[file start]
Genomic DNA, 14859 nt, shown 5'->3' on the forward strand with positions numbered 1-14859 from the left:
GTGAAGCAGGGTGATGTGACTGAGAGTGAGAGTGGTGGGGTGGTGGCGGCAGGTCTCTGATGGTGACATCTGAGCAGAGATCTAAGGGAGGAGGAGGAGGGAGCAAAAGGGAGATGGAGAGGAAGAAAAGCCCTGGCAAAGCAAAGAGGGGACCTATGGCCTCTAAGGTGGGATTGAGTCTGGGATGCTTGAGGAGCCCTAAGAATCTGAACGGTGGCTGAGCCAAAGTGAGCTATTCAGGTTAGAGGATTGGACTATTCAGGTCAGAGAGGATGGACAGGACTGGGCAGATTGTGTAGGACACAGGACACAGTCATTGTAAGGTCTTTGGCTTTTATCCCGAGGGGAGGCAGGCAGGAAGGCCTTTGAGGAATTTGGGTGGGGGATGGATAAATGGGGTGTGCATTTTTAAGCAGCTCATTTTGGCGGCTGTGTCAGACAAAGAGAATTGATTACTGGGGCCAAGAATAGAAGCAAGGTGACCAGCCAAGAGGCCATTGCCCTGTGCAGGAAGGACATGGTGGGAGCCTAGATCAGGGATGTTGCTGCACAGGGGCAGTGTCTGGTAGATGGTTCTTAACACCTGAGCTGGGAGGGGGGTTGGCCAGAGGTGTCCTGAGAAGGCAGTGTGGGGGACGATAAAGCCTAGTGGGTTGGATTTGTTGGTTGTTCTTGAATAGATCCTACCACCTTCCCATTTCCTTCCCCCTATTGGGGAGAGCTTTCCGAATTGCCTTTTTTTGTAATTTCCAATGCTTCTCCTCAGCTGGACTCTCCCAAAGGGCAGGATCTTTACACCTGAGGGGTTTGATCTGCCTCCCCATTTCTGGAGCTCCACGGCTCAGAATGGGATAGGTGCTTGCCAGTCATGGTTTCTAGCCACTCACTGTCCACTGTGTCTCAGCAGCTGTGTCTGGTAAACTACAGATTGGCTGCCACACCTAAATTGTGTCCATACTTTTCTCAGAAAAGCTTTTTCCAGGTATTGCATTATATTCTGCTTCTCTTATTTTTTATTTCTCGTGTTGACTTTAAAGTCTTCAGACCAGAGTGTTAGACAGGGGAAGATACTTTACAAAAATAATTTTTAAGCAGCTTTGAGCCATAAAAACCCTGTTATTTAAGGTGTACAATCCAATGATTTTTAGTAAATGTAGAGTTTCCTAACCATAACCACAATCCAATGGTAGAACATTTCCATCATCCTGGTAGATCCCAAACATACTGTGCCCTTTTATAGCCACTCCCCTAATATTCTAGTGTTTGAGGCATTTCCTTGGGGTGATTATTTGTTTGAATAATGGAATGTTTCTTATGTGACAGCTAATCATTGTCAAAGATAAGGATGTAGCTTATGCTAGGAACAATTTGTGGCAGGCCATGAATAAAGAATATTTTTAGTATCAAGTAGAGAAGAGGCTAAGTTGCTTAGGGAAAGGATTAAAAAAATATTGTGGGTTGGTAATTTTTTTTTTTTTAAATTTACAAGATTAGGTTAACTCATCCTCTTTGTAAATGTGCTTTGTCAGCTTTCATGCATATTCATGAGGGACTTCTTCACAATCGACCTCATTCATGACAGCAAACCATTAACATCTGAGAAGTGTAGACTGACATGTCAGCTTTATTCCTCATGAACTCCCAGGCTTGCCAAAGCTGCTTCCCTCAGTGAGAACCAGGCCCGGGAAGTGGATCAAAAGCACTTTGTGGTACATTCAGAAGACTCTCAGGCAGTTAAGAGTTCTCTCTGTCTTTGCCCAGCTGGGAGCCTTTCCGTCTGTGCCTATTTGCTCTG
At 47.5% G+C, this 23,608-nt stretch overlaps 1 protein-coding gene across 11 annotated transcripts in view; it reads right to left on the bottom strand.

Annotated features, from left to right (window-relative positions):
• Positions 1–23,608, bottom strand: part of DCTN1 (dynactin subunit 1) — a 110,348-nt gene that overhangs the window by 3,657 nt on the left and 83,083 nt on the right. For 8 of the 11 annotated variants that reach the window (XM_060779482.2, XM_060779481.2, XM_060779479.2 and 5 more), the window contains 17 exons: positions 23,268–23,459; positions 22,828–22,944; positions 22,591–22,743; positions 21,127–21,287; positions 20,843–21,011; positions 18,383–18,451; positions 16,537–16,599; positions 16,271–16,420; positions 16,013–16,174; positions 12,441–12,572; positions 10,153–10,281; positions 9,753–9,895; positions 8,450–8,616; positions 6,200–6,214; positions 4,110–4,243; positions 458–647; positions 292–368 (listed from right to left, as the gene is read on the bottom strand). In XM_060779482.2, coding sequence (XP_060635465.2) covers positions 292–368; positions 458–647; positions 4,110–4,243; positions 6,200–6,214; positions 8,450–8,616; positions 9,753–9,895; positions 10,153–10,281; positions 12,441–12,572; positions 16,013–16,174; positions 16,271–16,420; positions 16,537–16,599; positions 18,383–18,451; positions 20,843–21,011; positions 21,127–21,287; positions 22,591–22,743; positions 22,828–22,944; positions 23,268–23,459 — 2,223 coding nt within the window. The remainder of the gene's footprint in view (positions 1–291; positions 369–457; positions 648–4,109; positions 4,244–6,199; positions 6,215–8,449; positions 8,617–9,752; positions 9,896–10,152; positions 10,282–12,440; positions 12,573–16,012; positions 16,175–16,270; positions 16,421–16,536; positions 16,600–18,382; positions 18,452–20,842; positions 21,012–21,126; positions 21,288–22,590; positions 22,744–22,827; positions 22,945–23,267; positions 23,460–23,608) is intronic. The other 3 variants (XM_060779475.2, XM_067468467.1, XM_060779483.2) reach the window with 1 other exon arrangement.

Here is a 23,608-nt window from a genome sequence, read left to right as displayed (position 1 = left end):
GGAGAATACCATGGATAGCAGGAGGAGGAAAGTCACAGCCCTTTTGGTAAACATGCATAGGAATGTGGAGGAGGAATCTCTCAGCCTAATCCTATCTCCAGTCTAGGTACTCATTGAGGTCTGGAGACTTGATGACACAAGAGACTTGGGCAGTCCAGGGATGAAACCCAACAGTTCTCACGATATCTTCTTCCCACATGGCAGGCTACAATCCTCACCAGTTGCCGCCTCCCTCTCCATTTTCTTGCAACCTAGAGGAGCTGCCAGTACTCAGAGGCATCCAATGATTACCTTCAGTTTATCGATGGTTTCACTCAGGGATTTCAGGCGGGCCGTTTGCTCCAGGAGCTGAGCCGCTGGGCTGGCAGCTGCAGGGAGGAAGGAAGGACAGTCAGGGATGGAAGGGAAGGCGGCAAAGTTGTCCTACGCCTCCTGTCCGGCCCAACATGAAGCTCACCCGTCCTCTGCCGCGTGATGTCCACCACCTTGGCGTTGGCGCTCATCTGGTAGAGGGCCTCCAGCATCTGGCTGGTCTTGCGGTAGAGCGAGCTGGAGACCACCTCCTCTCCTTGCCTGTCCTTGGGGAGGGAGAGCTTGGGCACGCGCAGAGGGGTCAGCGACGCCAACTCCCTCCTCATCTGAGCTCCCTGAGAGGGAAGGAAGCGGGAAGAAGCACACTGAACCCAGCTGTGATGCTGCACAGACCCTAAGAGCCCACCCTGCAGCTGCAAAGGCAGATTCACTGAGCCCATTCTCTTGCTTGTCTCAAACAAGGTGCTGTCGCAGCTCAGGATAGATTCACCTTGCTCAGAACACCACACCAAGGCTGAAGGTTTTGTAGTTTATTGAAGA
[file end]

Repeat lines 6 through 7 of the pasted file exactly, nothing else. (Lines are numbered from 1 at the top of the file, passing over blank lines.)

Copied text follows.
Here is a 23,608-nt window from a genome sequence, read left to right as displayed (position 1 = left end):
GGAGAATACCATGGATAGCAGGAGGAGGAAAGTCACAGCCCTTTTGGTAAACATGCATAGGAATGTGGAGGAGGAATCTCTCAGCCTAATCCTATCTCCAGTCTAGGTACTCATTGAGGTCTGGAGACTTGATGACACAAGAGACTTGGGCAGTCCAGGGATGAAACCCAACAGTTCTCACGATATCTTCTTCCCACATGGCAGGCTACAATCCTCACCAGTTGCCGCCTCCCTCTCCATTTTCTTGCAACCTAGAGGAGCTGCCAGTACTCAGAGGCATCCAATGATTACCTTCAGTTTATCGATGGTTTCACTCAGGGATTTCAGGCGGGCCGTTTGCTCCAGGAGCTGAGCCGCTGGGCTGGCAGCTGCAGGGAGGAAGGAAGGACAGTCAGGGATGGAAGGGAAGGCGGCAAAGTTGTCCTACGCCTCCTGTCCGGCCCAACATGAAGCTCACCCGTCCTCTGCCGCGTGATGTCCACCACCTTGGCGTTGGCGCTCATCTGGTAGAGGGCCTCCAGCATCTGGCTGGTCTTGCGGTAGAGCGAGCTGGAGACCACCTCCTCTCCTTGCCTGTCCTTGGGGAGGGAGAGCTTGGGCACGCGCAGAGGGGTCAGCGACGCCAACTCCCTCCTCATCTGAGCTCCCTGAGAGGGAAGGAAGCGGGAAGAAGCACACTGAACCCAGCTGTGATGCTGCACAGACCCTAAGAGCCCACCCTGCAGCTGCAAAGGCAGATTCACTGAGCCCATTCTCTTGCTTGTCTCAAACAAGGTGCTGTCGCAGCTCAGGATAGATTCACCTTGCTCAGAACACCACACCAAGGCTGAAGGTTTTGTAGTTTATTGAAGA